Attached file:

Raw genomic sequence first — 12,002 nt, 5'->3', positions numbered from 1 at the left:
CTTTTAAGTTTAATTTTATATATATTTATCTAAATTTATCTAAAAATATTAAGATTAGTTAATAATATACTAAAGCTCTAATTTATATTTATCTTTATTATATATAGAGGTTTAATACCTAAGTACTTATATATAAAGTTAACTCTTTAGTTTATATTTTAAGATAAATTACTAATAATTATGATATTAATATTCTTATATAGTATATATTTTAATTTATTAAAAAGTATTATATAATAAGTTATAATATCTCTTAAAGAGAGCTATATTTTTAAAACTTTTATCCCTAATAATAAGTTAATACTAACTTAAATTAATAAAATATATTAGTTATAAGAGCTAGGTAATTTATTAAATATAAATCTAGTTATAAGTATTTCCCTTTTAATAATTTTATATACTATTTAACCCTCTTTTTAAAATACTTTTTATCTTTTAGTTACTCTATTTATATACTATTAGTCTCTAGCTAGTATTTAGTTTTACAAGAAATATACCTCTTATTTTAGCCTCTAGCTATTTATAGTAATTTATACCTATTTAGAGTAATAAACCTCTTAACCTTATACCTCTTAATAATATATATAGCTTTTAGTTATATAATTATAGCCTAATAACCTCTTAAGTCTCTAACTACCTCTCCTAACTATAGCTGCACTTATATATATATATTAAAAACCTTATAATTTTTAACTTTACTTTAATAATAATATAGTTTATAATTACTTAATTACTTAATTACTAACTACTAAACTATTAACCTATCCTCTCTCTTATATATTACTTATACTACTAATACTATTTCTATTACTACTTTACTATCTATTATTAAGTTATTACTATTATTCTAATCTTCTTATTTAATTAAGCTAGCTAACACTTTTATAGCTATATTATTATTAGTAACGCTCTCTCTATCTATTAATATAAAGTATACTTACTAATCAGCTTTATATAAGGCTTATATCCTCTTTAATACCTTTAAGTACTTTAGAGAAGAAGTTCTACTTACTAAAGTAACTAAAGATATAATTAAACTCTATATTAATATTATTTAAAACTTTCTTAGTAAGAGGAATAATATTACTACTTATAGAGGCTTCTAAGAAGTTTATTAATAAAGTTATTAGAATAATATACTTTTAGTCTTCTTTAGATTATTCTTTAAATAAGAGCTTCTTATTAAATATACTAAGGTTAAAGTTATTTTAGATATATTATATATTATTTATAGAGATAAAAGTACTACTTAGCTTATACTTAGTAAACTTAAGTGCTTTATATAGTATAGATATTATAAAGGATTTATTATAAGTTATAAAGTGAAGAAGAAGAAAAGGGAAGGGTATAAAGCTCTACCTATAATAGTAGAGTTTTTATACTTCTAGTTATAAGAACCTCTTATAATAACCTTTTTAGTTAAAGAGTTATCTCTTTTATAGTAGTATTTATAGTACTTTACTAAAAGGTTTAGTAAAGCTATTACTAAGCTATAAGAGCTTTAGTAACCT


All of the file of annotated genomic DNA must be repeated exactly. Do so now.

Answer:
Raw genomic sequence first — 12,002 nt, 5'->3', positions numbered from 1 at the left:
CTTTTAAGTTTAATTTTATATATATTTATCTAAATTTATCTAAAAATATTAAGATTAGTTAATAATATACTAAAGCTCTAATTTATATTTATCTTTATTATATATAGAGGTTTAATACCTAAGTACTTATATATAAAGTTAACTCTTTAGTTTATATTTTAAGATAAATTACTAATAATTATGATATTAATATTCTTATATAGTATATATTTTAATTTATTAAAAAGTATTATATAATAAGTTATAATATCTCTTAAAGAGAGCTATATTTTTAAAACTTTTATCCCTAATAATAAGTTAATACTAACTTAAATTAATAAAATATATTAGTTATAAGAGCTAGGTAATTTATTAAATATAAATCTAGTTATAAGTATTTCCCTTTTAATAATTTTATATACTATTTAACCCTCTTTTTAAAATACTTTTTATCTTTTAGTTACTCTATTTATATACTATTAGTCTCTAGCTAGTATTTAGTTTTACAAGAAATATACCTCTTATTTTAGCCTCTAGCTATTTATAGTAATTTATACCTATTTAGAGTAATAAACCTCTTAACCTTATACCTCTTAATAATATATATAGCTTTTAGTTATATAATTATAGCCTAATAACCTCTTAAGTCTCTAACTACCTCTCCTAACTATAGCTGCACTTATATATATATATTAAAAACCTTATAATTTTTAACTTTACTTTAATAATAATATAGTTTATAATTACTTAATTACTTAATTACTAACTACTAAACTATTAACCTATCCTCTCTCTTATATATTACTTATACTACTAATACTATTTCTATTACTACTTTACTATCTATTATTAAGTTATTACTATTATTCTAATCTTCTTATTTAATTAAGCTAGCTAACACTTTTATAGCTATATTATTATTAGTAACGCTCTCTCTATCTATTAATATAAAGTATACTTACTAATCAGCTTTATATAAGGCTTATATCCTCTTTAATACCTTTAAGTACTTTAGAGAAGAAGTTCTACTTACTAAAGTAACTAAAGATATAATTAAACTCTATATTAATATTATTTAAAACTTTCTTAGTAAGAGGAATAATATTACTACTTATAGAGGCTTCTAAGAAGTTTATTAATAAAGTTATTAGAATAATATACTTTTAGTCTTCTTTAGATTATTCTTTAAATAAGAGCTTCTTATTAAATATACTAAGGTTAAAGTTATTTTAGATATATTATATATTATTTATAGAGATAAAAGTACTACTTAGCTTATACTTAGTAAACTTAAGTGCTTTATATAGTATAGATATTATAAAGGATTTATTATAAGTTATAAAGTGAAGAAGAAGAAAAGGGAAGGGTATAAAGCTCTACCTATAATAGTAGAGTTTTTATACTTCTAGTTATAAGAACCTCTTATAATAACCTTTTTAGTTAAAGAGTTATCTCTTTTATAGTAGTATTTATAGTACTTTACTAAAAGGTTTAGTAAAGCTATTACTAAGCTATAAGAGCTTTAGTAACCT